Yesterday the Department of Justice and the Department of Education sent out a letter reminding school districts nationwide of their obligation under federal law to provide equal educational opportunities to all children residing in their districts, regardless of their race, color, national origin, citizenship or immigration status, or the immigration status of their parents and guardians. The guidance responded to discriminatory enrollment practices, documented in part by the American Civil Liberties Union, that unnecessarily and unlawfully inquire, directly or indirectly, into the immigration status of students and their families and foster the fear that the attempt to enroll in public school may bring students and their families to the attention of the immigration authorities.
The guidance made clear that a school district may not:
• ask about a child’s citizenship or immigration status to establish residency within the district; or
• deny a homeless child, including an undocumented homeless child, enrollment because she or he cannot provide the required documents to establish residency.
The guidance further specified that a school district may not prevent a child from enrolling in school because:
• a child has a foreign birth certificate; or
• a child or parent chooses not to provide the child’s social security number; or
• a child or parent chooses not to provide the child’s race or ethnicity.
This is not a new policy rather the letter was meant to reinforce established policy. Problem is that the directive fails to address how at the Federal level policy and practice is discouraging immigrant parents and their children from participating in education through the use of fear.
On March 31st ICE agents terrorized the parents at the Hope of Detroit Academy by staking out their school. According to the school Principal this had a chilling impact on the school with students not concentrating and parents just not bringing their kids to school. Like with anything ICE does, there seems to be a lack of clarity as to what the policy is versus what the actual practice is. From NPR:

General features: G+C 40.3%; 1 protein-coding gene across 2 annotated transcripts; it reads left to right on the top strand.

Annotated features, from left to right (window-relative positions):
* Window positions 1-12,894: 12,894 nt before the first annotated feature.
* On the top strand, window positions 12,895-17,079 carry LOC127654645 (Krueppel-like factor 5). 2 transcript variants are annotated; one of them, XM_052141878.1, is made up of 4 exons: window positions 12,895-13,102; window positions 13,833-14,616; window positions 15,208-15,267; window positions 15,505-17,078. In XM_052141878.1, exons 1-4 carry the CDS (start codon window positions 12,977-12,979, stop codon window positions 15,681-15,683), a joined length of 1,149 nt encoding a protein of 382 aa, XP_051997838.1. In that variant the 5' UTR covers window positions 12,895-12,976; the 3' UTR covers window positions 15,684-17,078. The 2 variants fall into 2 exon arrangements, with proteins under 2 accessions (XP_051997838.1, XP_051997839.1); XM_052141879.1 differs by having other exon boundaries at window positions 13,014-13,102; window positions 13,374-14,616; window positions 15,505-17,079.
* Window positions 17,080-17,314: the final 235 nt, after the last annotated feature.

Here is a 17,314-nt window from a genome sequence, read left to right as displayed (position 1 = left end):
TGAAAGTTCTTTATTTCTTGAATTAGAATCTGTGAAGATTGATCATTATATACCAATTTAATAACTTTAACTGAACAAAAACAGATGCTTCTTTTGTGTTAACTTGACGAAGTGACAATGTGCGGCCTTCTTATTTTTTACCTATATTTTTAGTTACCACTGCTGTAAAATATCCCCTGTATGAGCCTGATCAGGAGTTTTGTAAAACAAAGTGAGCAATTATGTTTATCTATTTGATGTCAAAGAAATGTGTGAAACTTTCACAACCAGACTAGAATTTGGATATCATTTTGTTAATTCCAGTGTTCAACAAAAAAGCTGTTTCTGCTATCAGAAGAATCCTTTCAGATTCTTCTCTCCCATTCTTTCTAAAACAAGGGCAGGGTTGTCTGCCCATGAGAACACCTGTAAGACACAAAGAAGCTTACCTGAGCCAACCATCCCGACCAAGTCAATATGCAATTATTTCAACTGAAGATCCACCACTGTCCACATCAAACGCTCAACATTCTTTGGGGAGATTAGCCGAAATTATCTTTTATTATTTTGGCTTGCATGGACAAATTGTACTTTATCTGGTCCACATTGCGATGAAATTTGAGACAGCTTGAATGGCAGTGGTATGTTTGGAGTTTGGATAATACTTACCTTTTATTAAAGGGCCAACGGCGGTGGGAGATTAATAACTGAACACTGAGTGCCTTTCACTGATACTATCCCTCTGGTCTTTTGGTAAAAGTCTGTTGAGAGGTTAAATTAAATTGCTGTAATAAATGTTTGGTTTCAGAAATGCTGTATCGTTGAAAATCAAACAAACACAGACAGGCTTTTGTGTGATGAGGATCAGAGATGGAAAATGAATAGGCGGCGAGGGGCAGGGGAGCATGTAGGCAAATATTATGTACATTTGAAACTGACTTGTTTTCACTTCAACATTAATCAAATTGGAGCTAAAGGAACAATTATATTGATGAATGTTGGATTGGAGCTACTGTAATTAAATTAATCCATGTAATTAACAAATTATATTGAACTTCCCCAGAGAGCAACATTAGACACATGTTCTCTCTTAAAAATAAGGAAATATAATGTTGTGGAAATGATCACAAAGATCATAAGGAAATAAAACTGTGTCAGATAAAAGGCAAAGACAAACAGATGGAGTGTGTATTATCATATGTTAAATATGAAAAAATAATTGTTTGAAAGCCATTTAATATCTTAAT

ICE said in a statement that elements of the operation appeared to be inconsistent with its policies. The comment didn’t sit well with Chris Crane, who heads the National ICE Council, the union that represents immigration agents.
“The agency made a statement before they even asked one single officer about anything that took place that day,” he says.
Crane also says agents kept their distance from the school, and never even got out of their vehicles. He accuses critics of fear-mongering, saying, “it’s the statements of some of these political leaders that are really creating the fear in the communities, the fear across the nation now that ICE agents are these terrible people doing terrible things to immigrants, when that’s just not the case.”
The practice and police of ICE and the Department of Homeland Security under the Obama administration seems to be double-speak intent on confusing and intimidating. Take for example how the administration is handling the debate around Secure Communities.
Bringing it back full circle to education. The Obama White House has continuously put out there that they are committed to helping young people access higher education, the treatment of immigrant students in higher education tells a different story. The Department of Homeland Security through Janet Napolitano and the White House through Cecilia Munoz have said over and over again that DREAM Act eligible students are not a priority for deportation. Yet it seems like twice a month the DREAMers and their supporters must fight another deportation, like that of Elier Lara.
President Obama and the White House are currently attempting to overtake the #immigration hashtag on twitter in anticipation of a recently announced speech scheduled in El Paso that is supposed to revive – again – the push for immigration reform. I hope I and others are proven wrong, but given how the administration says one things and does another when it comes to the various parts of immigrant communities, I expect more double speak with an eye on the Latino vote and the 2012 elections.